How to Stop Worrying and Enjoy the Ride

I’m pretty good at worrying. It’s one of my skills that I’ve been practicing for most of my life. I also put a lot of effort into getting worked up about nothing.

I realize that Christians aren’t supposed to do that. So in addition to “worrying” and “getting worked up about nothing”, I am now working on “surrendering everything over to God”, and praying a lot for “peace that passes all understanding”.

Given my experience with the skills of worrying and getting worked up, I found it funny that the story I read in my Bible last night has never stuck out to me before. I was reading in Mark (chapter 4:35-41, to be exact), about the time when Jesus and his disciples were in a boat, and there was a huge storm. The disciples are freaking out, but Jesus is asleep. (I really enjoy my translation: “Jesus was asleep on a cushion.” Sounds very comfy, and reminds me of a cat.)

Anyway. Jesus was asleep, so they woke him up and said, “Teacher, don’t you care if we drown?”

I actually burst out laughing, because I’ve totally said something like that to God before. I have these needs that could definitely be qualified as emergencies in my mind, and I’m praying about them like crazy, and it feels like God is doing NOTHING. So because it feels like He’s doing nothing, I get all frustrated and impatient, and finally burst out with, “Don’t you care?!! Why aren’t you doing something? Don’t you hear my prayers? Don’t you see my suffering?”

As I read further in the story, I found that Jesus simply got up from His cushion, “rebuked” the wind, and made the storm stop. Just like that, everything was suddenly calm and peaceful.

In the midst of the storm, it seems to go on forever. But how long does it take for God to move and act, and accomplish the impossible?

About two seconds.

And when everything is suddenly calm and peaceful in my own life, and He’s got everything under control, I find myself sitting there with my eyes still red from crying, my nose running, and suddenly feeling incredibly foolish for getting so worked up about… nothing. It’s over, just like that.

Why is it that whenever I have to wait awhile for God to move, I immediately jump to the conclusion that He’s not going to do anything?

So the storm is gone, they’re sitting there in the boat in shock, and Jesus says to them, “Why are you so afraid? Do you still have no faith?”

Reading that story, it all looks so simple. Of course Jesus was going to do something. Of course they would be fine in the storm. What’s the worst that could happen – the boat would capsize, and they would all drown? God in heaven would say, “Well, Jesus was supposed to die on a cross to save the world from their sins, but before that could happen, He drowned in a storm. Oops.”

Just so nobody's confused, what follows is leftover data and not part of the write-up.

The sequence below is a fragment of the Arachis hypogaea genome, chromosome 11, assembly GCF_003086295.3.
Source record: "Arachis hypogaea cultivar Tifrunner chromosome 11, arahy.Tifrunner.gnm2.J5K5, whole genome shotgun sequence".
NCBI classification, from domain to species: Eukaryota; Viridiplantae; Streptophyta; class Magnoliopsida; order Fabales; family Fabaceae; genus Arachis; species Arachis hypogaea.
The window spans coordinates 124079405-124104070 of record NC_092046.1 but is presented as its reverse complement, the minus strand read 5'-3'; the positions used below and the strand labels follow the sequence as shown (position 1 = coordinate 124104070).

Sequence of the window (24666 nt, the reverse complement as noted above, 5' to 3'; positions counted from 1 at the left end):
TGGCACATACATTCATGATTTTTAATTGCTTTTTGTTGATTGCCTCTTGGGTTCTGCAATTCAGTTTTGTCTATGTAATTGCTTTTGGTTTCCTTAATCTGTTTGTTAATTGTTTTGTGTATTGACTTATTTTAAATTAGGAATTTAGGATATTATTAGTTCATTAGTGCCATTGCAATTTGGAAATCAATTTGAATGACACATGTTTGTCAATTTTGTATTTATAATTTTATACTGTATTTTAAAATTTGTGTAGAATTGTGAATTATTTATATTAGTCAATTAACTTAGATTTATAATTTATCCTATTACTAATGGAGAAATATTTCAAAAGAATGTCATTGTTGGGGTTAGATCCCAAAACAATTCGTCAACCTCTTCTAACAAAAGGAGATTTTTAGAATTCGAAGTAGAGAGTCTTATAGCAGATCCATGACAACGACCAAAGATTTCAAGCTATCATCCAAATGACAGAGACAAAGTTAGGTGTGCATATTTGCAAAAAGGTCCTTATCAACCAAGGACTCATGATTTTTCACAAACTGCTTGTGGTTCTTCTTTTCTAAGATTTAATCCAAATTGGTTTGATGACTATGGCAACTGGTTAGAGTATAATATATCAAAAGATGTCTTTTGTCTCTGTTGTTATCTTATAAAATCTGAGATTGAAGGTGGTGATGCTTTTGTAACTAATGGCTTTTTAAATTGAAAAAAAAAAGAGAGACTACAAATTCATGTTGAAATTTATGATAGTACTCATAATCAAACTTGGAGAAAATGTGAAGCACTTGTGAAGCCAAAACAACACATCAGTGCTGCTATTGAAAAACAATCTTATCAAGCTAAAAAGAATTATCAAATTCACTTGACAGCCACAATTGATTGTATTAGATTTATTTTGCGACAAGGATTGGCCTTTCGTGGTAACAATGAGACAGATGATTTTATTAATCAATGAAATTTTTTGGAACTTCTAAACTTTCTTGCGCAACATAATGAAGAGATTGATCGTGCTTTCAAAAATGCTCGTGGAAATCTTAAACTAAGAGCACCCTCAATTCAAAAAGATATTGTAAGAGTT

Ridiculous. We know better than that.

But do I? In that particular story, I do. But if I truly knew better than that, I could stop worrying. Forever.

David Livingstone wrote, “I am immortal till my work is accomplished.”

There is  nothing to worry about, nothing to fear, nothing to get worked up about, because the storm in my life will stop the second that my Father sees fit. My circumstances can change in an instant, if that is what He wills.

And so I am free to go about living life and following Jesus with reckless abandon, because my life is in His hands.

What is stopping me? My lack of faith.

Fortunately for me, that’s something that God can help me with too. I’ve always loved that verse about the man who asked Jesus for more faith. We often think we have to muster up more of that one on our own, but we don’t.

So that story last night reminded me to pray for faith, and then hang on tight and enjoy the ride.

photo   © 2008   Josh Giovo , Flickr

Anyone else out there who’s with me in the struggle to have faith and trust God?

 

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2 thoughts on “How to Stop Worrying and Enjoy the Ride

  1. Kendra, I’m so with you!! It’s SO frustrating when I know the right thing to do logically…’don’t worry…God has everything under control’, and I completely and 100% believe it in my heart, but I can’t get myself to act like I believe it. I never really thought it was a lack of faith…but it totally makes sense. Faith is an action…
    Thanks for the intriguing thoughts:)

  2. Pingback: Thanks to You « Kendra's Blog

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